by Kamal Nasser
translation by Michael R. Burch
I will tell you a story ...
a story that lived in the dreams of my people,
a story that comes from the world of tents.
It is a story inspired by hunger and embellished by dark nights of terror.
It is the story of my country, a handful of refugees.
Every twenty of them have a pound of flour between them
and a few promises of relief ... gifts and parcels.
It is the story of the suffering ones
who stood waiting in line ten years,
in tears and agony,
in hardship and yearning.
It is a story of a people who were misled,
who were thrown into the mazes of the years.
And yet they stood defiant,
disrobed yet united
as they trudged from the light to their tents:
the revolution of return
into the world of darkness.
Kamal Nasser was a much-admired Palestinian poet and Palestinian Christian, who due to his renowned integrity was known as "The Conscience." He was a member of Jordan's parliament in 1956. He was murdered in 1973 by an Israeli death squad whose most notorious member was future Israeli Prime Minister Ehud Barak. Barak (born Ehud Brog) later ruled as Israel’s tenth Prime Minister from 1999 to 2001. His adopted Hebrew name Barak means "lightning." As a younger man, Brog/Barak was a member of a secret assassination unit that liquidated Palestinians in Lebanon and the occupied territories. In the 1973 covert mission Operation Spring of Youth in Beirut, which was part of the larger Operation Wrath of God, he disguised himself as a woman in order to assassinate Palestinians. The raid resulted in the deaths of two women, one of them an elderly Italian. Two Lebanese policemen were also killed, along with the poet Kamal Nasser.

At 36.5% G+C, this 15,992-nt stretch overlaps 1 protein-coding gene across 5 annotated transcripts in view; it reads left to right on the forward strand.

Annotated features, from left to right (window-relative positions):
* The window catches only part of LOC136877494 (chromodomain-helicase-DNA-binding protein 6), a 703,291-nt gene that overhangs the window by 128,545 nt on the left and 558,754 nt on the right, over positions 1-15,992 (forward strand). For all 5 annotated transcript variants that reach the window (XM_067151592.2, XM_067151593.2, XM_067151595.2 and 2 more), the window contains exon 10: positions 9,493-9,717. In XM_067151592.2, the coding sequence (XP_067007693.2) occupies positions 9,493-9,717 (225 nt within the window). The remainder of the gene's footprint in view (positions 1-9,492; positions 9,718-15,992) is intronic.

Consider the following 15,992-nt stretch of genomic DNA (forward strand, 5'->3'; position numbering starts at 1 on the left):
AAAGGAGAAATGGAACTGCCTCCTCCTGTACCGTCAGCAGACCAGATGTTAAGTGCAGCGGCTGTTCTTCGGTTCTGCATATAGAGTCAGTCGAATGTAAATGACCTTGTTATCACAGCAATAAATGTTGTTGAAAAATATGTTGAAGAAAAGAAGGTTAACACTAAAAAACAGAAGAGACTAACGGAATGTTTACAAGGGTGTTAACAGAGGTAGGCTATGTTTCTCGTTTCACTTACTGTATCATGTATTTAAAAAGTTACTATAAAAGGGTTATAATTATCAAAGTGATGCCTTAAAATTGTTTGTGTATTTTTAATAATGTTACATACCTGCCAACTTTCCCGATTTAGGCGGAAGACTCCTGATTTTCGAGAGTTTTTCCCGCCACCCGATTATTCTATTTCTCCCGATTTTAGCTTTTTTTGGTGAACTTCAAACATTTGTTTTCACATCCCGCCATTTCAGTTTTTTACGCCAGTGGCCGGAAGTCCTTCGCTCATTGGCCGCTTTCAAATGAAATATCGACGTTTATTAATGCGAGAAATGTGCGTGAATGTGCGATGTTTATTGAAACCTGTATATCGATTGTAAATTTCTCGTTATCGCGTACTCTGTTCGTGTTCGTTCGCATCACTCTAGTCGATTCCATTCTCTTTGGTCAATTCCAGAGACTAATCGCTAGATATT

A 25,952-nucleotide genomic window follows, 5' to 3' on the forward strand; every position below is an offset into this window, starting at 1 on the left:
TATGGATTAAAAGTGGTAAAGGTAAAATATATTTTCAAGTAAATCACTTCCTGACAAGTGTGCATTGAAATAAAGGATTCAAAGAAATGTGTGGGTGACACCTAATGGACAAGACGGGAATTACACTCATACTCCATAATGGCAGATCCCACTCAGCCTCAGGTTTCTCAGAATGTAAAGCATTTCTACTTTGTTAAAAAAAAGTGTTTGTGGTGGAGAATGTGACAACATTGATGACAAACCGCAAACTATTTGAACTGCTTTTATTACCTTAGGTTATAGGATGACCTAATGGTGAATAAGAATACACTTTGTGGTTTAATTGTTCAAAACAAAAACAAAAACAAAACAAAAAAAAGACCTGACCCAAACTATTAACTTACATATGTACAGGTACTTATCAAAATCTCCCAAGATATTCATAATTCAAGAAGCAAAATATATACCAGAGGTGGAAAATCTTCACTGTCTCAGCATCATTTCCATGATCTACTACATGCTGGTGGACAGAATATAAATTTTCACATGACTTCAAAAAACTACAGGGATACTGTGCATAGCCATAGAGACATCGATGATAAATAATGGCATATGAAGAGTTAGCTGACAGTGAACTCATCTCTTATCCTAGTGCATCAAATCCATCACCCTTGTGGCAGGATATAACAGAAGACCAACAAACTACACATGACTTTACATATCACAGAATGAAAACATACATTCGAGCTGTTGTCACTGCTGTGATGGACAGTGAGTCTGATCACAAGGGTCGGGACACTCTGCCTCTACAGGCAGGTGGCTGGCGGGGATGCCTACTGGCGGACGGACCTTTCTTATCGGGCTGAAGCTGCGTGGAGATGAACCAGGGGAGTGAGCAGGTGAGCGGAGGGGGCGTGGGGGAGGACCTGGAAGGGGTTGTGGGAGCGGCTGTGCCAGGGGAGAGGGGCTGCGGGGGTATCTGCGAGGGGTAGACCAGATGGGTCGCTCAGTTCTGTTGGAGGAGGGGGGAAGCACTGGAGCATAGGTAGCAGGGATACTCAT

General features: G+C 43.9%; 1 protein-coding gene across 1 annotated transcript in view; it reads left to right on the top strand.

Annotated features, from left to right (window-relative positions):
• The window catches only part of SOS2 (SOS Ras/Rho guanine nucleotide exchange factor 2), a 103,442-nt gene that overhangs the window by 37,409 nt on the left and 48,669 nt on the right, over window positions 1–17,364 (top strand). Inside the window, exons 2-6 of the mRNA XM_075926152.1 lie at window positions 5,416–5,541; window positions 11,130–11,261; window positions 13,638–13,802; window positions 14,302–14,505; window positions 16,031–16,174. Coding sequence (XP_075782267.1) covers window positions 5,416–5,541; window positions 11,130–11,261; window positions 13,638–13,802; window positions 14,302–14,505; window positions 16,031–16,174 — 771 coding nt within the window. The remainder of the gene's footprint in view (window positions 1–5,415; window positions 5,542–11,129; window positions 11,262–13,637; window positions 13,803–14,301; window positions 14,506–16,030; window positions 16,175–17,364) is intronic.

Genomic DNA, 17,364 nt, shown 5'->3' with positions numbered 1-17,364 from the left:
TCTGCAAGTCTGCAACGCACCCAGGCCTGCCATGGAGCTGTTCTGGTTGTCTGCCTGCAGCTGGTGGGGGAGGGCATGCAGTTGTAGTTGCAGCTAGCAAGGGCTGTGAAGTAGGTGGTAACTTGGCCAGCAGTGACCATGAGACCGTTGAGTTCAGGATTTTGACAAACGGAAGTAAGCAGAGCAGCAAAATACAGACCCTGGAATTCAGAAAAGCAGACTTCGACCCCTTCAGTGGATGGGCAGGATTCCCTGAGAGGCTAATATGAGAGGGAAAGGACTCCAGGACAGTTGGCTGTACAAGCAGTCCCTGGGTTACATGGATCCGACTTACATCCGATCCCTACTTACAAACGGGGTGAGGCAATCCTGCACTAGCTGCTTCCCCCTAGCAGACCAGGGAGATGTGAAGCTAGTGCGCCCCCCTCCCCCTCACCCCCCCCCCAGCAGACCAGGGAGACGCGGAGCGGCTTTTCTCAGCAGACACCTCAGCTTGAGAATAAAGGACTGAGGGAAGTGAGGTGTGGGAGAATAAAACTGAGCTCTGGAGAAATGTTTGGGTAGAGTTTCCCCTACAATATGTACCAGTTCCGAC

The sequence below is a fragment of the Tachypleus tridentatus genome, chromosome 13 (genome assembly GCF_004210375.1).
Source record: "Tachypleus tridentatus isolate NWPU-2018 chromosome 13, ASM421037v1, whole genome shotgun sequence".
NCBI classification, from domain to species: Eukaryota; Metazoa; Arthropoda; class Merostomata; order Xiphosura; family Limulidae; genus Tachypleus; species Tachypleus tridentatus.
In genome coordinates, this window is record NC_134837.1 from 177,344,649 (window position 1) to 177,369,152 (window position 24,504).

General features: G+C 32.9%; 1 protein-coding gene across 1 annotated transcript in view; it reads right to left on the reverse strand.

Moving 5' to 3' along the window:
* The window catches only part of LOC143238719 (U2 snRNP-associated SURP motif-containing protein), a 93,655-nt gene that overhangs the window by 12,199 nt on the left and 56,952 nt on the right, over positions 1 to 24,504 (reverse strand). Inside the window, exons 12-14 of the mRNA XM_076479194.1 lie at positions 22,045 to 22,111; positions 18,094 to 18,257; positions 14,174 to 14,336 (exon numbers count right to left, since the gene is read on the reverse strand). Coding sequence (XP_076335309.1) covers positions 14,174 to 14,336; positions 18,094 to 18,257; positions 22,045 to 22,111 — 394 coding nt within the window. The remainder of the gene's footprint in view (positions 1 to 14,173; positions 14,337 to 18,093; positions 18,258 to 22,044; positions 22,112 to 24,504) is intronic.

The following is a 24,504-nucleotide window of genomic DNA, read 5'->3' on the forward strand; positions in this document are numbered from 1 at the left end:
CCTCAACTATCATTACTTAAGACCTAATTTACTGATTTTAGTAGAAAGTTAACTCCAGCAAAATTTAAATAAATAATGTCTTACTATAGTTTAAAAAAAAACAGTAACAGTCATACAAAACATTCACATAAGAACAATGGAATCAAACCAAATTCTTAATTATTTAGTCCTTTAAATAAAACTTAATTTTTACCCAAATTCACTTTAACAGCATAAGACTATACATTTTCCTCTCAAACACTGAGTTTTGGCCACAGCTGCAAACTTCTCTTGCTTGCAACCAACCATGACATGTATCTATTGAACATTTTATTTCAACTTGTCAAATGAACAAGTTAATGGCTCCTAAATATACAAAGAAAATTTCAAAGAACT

Nasser was the PLO's most prominent Christian and he enjoyed "great appeal" in Lebanon, Syria, and Iraq "both as a distinguished poet and likeable personality." He was the “conscience of the Palestinian revolution,” according to Nazih Abul-Nidal, who worked with him on the magazine Filastin al-Thawra. Nasser “had the most democratic outlook of all Palestinian leaders at the time,” he recalls. He respected opposing views, admired the commitment of young people, and was a major recruitment asset for the Palestinian revolution. “That is why he was put high on the hit-list.” The previous year, the Israelis had murdered another renowned Palestinian writer and activist in Beirut, Ghassan Kanafani, by *****-trapping his car. Nasser’s successor, Majed Abu Sharar, was also assassinated by Israelis, in Rome in 1981 while attending a conference in solidarity with the Palestinian people.
Keywords/Tags: Kamal Nasser, Palestinian, Palestine, PLO, Conscience, Ramallah, Christian, religion, poet, Arab, Arabic, Arab Spring, betrayal, conflict, courage, devotion